Further features and advantages of the invention will be apparent to those skilled in the art from the following detailed description, taken together with the accompanying drawings.
The present invention is directed to MEM devices that enables the devices to withstand higher temperatures than similar devices fabricated using prior art methods. Epoxy and metallization that might degrade under high temperature conditions are replaced with a high temperature bonding material and refractory metals, greatly extending the range of temperatures over which MEM devices such as a viscosity sensor can operate without failing.
In general, MEM devices per the present invention have a stationary element and a movable element displaceable relative to the stationary element. Each device comprises a semiconductor wafer—preferably an SOI wafer, a substrate—which can be insulating or conductive, and a high temperature bond which bonds the wafer to the substrate to form a composite structure. Portions of the composite structure are patterned and etched to define the stationary and movable MEM elements such that the movable elements are mechanically coupled to the stationary elements.
The high temperature bond is preferably a mechanical bond. In a preferred embodiment, the wafer and substrate have respective bonding pads, which are aligned and mechanically connected such that a thermocompression bond is formed to effect the bonding of the wafer to the substrate. The bonding pads are preferably gold (Au), such that the resulting bond is a high temperature Au—Au thermocompression bond. The mechanical bond is used in lieu of the organic epoxy employed for the same purpose in prior art devices.
A device per the present invention typically includes one or more metallization layers, which are deposited on the composite structure and patterned and etched to provide electrical interconnections for the MEM device. As noted above, as used herein, the term “metallization” describes an electrically continuous interconnect, and in general includes non-metallic electrical conductors. The metallization layers preferably comprise a refractory conductive material, such as platinum, iridium, gold, or titanium nitride, rather than the aluminum-based metallization of prior art devices. The use of conductive refractory materials and a high temperature bond as described above enable the resulting device to operate reliably at temperatures as high as 150-250° C.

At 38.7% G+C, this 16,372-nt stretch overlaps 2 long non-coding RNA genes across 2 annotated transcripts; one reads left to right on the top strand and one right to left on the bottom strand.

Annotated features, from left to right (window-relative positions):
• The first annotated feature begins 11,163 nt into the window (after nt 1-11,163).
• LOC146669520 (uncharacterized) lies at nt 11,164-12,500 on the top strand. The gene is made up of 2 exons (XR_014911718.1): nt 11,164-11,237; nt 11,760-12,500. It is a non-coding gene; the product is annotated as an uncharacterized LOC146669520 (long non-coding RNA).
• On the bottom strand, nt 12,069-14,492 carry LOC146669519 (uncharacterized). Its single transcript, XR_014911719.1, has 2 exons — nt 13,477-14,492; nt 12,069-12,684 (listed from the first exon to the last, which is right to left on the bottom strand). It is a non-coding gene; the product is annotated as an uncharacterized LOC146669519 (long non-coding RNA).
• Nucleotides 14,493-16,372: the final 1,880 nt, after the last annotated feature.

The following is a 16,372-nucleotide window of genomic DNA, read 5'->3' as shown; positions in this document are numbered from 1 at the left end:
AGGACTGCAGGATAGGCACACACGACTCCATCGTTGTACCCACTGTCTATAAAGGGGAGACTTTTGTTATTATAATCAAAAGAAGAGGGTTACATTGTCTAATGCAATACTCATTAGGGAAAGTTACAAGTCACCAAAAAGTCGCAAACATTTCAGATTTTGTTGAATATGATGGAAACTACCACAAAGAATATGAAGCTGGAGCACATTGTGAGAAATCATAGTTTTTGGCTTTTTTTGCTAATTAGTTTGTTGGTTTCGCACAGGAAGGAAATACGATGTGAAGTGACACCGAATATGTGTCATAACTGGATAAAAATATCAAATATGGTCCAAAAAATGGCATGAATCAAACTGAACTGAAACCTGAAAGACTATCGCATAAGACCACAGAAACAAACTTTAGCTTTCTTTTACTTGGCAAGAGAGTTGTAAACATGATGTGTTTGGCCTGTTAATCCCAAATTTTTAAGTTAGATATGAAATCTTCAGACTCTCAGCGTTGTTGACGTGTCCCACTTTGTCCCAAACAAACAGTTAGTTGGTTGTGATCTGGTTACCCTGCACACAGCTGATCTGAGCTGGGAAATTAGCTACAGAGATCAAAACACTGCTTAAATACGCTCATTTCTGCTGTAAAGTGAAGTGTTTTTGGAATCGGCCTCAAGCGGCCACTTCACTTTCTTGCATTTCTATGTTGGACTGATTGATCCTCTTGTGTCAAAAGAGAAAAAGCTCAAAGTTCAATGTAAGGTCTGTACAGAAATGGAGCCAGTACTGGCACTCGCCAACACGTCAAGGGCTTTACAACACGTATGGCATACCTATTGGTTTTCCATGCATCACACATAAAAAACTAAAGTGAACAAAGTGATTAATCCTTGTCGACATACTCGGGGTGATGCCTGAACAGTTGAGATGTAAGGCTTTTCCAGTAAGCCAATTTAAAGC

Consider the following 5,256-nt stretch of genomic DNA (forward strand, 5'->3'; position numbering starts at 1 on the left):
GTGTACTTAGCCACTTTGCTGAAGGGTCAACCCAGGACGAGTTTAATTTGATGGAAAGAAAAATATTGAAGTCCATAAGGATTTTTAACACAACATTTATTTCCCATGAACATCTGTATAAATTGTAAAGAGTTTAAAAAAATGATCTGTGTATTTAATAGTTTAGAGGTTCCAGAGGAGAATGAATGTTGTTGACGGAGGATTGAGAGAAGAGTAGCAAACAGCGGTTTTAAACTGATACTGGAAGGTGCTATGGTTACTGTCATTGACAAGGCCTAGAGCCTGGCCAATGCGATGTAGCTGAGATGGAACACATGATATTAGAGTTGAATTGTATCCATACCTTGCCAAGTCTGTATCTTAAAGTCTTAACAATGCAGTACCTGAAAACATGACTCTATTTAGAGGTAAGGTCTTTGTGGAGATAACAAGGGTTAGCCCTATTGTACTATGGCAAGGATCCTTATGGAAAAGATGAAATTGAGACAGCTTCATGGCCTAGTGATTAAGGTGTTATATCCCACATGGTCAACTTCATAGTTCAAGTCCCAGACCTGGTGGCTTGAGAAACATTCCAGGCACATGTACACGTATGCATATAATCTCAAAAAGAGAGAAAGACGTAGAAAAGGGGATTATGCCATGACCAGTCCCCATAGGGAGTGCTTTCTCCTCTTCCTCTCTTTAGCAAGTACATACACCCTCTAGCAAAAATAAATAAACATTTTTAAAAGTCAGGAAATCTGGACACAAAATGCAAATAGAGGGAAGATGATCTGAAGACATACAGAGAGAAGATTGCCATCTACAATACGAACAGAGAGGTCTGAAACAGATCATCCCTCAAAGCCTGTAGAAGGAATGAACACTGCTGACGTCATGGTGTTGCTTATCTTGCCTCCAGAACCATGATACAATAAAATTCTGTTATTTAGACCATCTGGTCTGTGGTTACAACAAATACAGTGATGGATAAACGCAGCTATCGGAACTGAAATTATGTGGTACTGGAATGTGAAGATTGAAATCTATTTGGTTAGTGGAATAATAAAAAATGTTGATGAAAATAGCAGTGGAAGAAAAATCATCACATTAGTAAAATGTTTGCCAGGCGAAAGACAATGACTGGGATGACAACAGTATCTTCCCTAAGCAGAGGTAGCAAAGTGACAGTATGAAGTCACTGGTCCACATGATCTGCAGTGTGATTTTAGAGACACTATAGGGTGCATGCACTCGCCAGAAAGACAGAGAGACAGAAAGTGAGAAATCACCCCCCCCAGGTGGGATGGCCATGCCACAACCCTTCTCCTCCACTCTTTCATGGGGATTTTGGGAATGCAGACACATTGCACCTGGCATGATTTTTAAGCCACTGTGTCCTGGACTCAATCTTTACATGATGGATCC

One possible fabrication sequence suitable for making MEM devices per the present invention is shown in
It will be obvious to skilled artisans that wafer 20 may comprise virtually any kind of suitable wafer. For example, instead of an SOI wafer, the wafer 20 may comprise plain (undoped) silicon so that the wafer itself comprises the device layer. Alternatively, a plain silicon wafer may be doped from one side to define a device layer that may also serve as an etch stop. Several examples of suitable wafers are disclosed in U.S. Pat. No. 6,159,385, which is fully incorporated by reference.
The insulating bridge layer may be deposited on the bottom surface of device layer 26 by any of a variety of processes such as vapor deposition, sputtering, or the like, and then patterned and etched to define the desired structure of bridge 30. The bridge layer is preferably deposited by chemical vapor deposition (CVD) and more preferably by plasma enhanced chemical vapor deposition (PECVD). The dimensions of bridge 30 and the materials from which it is fabricated will depend upon the particular application in which the MEM device is used. Here, a preferred embodiment of the process is described in which a single dielectric layer is deposited onto the bottom surface of the device. Alternately, multiple layers of dielectric and conductive materials may be incorporated into the device process sequence as appropriate.
In the next stage of fabrication, illustrated in
The metallization layer 39 preferably comprises a conductive refractory material such as platinum, iridium, gold, or titanium nitride, as such materials are able to withstand higher temperatures than aluminum. The metallization layer is deposited or formed using conventional semiconductor fabrication processes such as sputtering or evaporative deposition.